U.S. Commerce Secretary John Bryson resign his position Thursday, two weeks after a car accident where he hit two vehicles after an apparent seiziure. He took medical leave June 11.
The former Commerce Secretary was appointed Secretary of Commerce October 21, 2011, despite dissention from James Inhofe of Oklahoma, the top Republican on the Senate Environment and Public Works Committee. Inhofe criticized the Natural Resources Defense Council, which Bryson co-founded, saying it “seeks to cut off access to our natural resources and increase drastically the price of electricity and gasoline across America.”
However, an article in the New York Times described Bryson’s appointment as one which “drew plaudits from both business and environmental groups.”
Bryson focus on job creation centered on three areas of support: advanced manufacturing, increased exports and bringing more companies into the U.S. He summarized his manufacturing mandate in a speech to the Brookings Institution in January: “Build it here and sell it everywhere. If we do that, we can retain and even enhance our U.S. economic preeminence.”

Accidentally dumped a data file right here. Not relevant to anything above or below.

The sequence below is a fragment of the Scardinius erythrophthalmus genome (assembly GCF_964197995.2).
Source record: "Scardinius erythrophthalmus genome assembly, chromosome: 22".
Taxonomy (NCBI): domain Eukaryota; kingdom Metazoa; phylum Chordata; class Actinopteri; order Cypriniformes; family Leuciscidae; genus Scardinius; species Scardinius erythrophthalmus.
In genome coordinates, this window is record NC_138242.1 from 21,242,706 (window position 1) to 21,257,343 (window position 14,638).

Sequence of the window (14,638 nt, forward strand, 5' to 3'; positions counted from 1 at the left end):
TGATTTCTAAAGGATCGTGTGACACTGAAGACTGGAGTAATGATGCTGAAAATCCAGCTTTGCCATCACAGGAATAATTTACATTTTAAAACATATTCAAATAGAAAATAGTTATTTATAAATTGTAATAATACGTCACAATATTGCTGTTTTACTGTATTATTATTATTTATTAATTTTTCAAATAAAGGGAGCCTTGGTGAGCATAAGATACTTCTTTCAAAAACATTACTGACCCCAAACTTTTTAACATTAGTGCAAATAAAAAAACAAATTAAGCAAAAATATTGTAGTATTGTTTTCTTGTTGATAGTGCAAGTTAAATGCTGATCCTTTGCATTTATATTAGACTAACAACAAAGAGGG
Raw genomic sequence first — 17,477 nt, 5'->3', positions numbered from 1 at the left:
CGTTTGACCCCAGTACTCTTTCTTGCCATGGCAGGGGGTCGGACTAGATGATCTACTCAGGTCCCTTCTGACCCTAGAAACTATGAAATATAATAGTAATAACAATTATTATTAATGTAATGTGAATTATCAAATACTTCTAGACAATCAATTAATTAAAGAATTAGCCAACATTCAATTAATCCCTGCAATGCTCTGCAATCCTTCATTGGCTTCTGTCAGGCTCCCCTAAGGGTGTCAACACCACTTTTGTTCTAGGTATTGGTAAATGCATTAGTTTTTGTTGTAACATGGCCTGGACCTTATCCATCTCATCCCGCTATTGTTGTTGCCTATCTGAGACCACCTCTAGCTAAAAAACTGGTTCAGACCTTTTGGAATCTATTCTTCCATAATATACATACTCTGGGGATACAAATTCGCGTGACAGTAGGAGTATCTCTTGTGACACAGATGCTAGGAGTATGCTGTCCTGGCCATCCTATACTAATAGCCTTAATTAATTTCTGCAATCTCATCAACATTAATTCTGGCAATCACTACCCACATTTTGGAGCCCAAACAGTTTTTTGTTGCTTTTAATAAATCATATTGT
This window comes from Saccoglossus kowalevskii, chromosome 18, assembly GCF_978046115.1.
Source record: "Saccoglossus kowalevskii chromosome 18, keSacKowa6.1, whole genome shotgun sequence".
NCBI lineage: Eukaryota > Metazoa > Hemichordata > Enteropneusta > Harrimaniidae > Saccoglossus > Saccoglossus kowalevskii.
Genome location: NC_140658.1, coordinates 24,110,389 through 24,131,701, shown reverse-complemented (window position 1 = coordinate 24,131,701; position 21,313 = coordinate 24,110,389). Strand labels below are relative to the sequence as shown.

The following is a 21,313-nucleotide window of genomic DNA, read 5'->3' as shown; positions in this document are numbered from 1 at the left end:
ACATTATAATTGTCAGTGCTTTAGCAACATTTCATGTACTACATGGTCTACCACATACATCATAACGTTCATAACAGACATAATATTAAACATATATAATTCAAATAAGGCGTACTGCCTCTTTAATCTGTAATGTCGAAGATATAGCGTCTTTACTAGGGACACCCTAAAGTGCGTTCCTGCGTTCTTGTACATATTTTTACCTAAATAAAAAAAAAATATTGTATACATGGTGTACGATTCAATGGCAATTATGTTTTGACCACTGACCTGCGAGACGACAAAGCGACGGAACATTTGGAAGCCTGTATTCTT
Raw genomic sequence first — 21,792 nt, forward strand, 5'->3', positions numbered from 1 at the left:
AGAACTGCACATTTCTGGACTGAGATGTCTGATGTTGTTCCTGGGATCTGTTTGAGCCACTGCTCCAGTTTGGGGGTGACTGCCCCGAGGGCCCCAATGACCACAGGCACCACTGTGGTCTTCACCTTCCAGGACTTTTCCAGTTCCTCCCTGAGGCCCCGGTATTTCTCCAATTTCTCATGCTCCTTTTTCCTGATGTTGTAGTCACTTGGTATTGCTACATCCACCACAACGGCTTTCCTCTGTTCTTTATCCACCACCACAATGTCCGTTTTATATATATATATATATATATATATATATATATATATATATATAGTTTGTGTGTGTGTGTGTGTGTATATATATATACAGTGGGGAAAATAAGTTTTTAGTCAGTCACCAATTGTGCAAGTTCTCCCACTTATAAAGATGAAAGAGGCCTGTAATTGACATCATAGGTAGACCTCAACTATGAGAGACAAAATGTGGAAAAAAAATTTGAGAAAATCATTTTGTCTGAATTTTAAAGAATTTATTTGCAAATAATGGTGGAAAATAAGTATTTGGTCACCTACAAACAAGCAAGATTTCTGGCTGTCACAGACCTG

Bryson was co-chair of the White House Office of Manufacturing Policy and led the National Export Initiative which sought to double U.S. exports. He has also done work with SelectUSA, a national investment advocacy program and has worked on U.S. patent reforms.
Prior to his appointment, Bryson served as chairman of the Edison International.
In a letter to the White House, Bryson cited the recent seizure as the reason for stepping down. "I have concluded that the seizure I suffered on June 9th could be a distraction from my performance as Secretary and that our country would be better served by a change of leadership of the Department," he said in a letter to Obama.
Bryson had faced scrutiny for the series of minor accidents that resulted in a hit-and-run citation. On June 9, he crashed into two vehicles and was later found unconscious in his car. Bryson underwent treatment for a seizure and then took a leave of absence.
Rebecca Blank, Bryson’s deputy, assumed Bryson’s duties and will continue to serve as acting commerce secretary.